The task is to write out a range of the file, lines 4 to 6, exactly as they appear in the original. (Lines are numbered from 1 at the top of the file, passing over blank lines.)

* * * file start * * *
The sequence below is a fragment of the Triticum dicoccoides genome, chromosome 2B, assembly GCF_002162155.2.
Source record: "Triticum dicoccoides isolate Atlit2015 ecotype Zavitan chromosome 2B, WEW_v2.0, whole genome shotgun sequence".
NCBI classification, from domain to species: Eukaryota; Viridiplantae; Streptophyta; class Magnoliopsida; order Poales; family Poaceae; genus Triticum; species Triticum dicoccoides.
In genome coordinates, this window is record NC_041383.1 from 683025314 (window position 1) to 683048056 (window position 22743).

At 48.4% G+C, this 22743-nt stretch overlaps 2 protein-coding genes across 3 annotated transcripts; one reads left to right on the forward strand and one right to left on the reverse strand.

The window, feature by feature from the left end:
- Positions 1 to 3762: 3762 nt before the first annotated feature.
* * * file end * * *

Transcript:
In genome coordinates, this window is record NC_041383.1 from 683025314 (window position 1) to 683048056 (window position 22743).

At 48.4% G+C, this 22743-nt stretch overlaps 2 protein-coding genes across 3 annotated transcripts; one reads left to right on the forward strand and one right to left on the reverse strand.

The window, feature by feature from the left end: